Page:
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[Windows] How to remove viruses from your PC

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avatar Dr_Steve
Level 36 : Artisan Robot
Hey all, Steve here on a blog about how to remove viruses from your PC!

Virus removal is usually simple, by doing a full scan in your anti-virus, or downloading another anti-malware program, but it can get quite hard, for instance, going into the registry editor or even re-installing Windows!

So, let's start:

  1. Restart your PC
  2. Press F8 and select "Safe mode with networking"
  3. If you failed, restart and press F8 until it works (You get there).
  4. Log on
  5. Do a full scan on all antivirus programs
  6. Download another antivirus utility, such as Malwarebytes, and execute a full scan

If you get no detection, you may have to go into the Registry editor. I would do and recommend this only IF it is un-detectable, and if you have experience deleting & viewing system/progream files in Windows, and I am a pro at that, and I am also a professional at computer stuffs, but mainly Windows and Linux

1. Go into the start menu and search "Regedit"
2. Click "Yes" in the UAC prompt (Windows Vista and later)
3. Search through the registry for suspicious keys. If you see one, don't immediately delete it. You should make a backup of the registry just in case it causes problems.
4. Delete those keys. (Also, before deleting any keys in case you have a virus, I suggest you contact me to confirm it)
5. Any problems? Restore the registry in Regedit, with the backup you made

* Is there stopping regedit from working, and NOT because your system administrator disabled it? Well, go to the System32 subdirectory (C:\Windows\System32) and rename Regedit to something else, and try again.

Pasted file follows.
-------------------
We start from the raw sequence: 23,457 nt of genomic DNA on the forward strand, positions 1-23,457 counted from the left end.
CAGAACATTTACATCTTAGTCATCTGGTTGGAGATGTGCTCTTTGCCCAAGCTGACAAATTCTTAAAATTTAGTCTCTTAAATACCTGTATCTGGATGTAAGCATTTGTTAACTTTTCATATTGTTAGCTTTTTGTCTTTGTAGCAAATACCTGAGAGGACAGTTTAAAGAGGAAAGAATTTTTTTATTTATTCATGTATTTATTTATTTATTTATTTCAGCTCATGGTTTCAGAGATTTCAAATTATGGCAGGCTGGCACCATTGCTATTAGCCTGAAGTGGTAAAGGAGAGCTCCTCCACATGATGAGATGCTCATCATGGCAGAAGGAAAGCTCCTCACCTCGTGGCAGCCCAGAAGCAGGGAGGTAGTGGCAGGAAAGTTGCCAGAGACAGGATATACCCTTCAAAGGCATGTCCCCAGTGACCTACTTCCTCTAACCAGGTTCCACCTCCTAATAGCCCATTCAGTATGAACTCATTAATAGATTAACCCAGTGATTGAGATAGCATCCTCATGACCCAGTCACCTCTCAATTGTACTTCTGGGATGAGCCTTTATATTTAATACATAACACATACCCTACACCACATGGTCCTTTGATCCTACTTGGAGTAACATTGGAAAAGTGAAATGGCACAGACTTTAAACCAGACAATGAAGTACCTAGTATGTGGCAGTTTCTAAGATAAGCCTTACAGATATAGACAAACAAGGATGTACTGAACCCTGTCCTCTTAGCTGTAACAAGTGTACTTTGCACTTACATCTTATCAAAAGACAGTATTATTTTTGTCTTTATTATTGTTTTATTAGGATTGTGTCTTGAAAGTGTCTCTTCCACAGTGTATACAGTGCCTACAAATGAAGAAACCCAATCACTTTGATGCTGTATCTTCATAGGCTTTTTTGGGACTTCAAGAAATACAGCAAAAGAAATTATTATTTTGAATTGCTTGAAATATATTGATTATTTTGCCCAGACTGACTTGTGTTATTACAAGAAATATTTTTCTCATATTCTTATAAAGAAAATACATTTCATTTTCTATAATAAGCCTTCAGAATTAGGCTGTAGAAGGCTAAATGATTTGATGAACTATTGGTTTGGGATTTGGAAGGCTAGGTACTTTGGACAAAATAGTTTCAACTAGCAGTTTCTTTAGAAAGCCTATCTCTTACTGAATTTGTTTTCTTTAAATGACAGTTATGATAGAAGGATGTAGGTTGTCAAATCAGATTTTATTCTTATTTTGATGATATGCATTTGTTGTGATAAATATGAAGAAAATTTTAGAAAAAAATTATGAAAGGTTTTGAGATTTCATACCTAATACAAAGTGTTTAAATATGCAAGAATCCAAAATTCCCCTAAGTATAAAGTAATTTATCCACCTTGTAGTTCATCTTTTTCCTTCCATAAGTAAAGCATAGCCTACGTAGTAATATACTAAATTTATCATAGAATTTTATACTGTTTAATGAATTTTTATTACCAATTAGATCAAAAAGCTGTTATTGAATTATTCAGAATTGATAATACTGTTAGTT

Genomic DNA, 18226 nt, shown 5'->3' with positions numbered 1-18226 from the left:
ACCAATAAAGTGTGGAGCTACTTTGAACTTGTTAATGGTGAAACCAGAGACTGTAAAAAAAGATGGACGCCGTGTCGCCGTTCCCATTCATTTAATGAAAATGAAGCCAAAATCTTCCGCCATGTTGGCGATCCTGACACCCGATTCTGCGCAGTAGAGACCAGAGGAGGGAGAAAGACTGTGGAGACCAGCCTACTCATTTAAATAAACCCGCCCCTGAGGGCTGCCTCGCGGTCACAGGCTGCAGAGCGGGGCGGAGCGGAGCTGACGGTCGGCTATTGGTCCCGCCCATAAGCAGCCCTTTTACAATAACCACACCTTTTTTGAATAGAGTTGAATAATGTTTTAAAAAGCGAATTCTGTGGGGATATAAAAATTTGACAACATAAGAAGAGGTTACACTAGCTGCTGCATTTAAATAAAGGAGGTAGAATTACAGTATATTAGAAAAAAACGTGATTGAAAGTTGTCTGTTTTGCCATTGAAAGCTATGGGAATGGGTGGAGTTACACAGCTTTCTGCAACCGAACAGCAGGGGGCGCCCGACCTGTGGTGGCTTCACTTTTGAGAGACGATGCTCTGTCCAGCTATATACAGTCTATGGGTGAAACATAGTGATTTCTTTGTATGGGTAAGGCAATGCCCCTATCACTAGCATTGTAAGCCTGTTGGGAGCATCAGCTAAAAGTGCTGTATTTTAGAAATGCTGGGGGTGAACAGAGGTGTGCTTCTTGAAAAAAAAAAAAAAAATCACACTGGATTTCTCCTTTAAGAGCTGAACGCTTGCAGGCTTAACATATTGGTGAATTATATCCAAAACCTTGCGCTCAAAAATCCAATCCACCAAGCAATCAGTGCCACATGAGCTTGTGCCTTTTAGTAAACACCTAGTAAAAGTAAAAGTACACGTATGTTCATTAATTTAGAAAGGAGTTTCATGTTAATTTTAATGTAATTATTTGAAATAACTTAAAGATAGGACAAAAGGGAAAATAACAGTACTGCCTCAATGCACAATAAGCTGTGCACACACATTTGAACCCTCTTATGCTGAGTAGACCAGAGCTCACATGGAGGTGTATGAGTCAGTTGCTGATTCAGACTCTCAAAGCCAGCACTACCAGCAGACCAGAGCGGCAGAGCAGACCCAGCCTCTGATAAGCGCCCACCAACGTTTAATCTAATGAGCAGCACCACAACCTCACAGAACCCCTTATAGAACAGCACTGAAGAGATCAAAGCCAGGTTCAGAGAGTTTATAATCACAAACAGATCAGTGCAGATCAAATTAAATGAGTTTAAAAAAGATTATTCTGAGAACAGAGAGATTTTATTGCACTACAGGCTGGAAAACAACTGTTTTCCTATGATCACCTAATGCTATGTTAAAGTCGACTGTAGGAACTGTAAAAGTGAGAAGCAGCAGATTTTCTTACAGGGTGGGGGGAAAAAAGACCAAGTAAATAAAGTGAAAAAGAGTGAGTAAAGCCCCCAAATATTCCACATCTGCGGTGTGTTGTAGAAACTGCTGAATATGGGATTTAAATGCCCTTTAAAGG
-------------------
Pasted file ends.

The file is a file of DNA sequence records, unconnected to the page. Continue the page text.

* Is the registry editor disabled by your system administrator? Contact your system administrator in that case.

Is the virus still not removed? You should backup all files, or have an existing backup, and reinstall Windows, and restore from the backups.


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  • Fred
  • Level 56
  • Grandmaster Lad
  • July 18, 2015, 9:03 pm
Don't the websites where you download the anit-malware programs have instructions on there already?
  • Dr_Steve
  • Level 36
  • Artisan Robot
  • July 19, 2015, 11:37 am
But there could be a virus that hasn't been documented yet by the AV vendors, though, ao that's why I mentioned the registry
Yeah, I think so...
  • Zitzabis
  • Site Moderator
  • Level 70
  • Legendary Gent
  • July 18, 2015, 7:37 pm
"Hard-shutdown your PC, do NOT restart it normally. (It creates back doors for hackers)"
Sure, but common rule is don't do that since it's pretty hard on your computer and can cause corruption with system files. Just shut it down normally, no risks there.

"Do a full scan on all antivirus programs."
If you have multiple antivirus programs, then that's part of your problem. Too many and they start to fight for control and viruses can slip in. In this sense, more isn't better.
"Download another antivirus utility, such as Malwarebytes, and execute a full scan."
If you're going to do that, uninstall the other one first to remove conflicts. However, prior to all of this, make sure your anti-virus definitions are up to date.

Overall Reg Edit stuff, is a super super bad idea. Never do a reg edit unless you know EXACTLY what you're doing. If you got no detections, that's probably because there's nothing there. Messing with keys that "look like they don't belong" isn't going to help. You'll only mess things up more and you won't be sure how to fix it then.
Perhaps people can consult you, but it would be better if they contact a professional in the field with credentials behind their name or to do serious research online before doing it. A single source (you) is not the best course of action.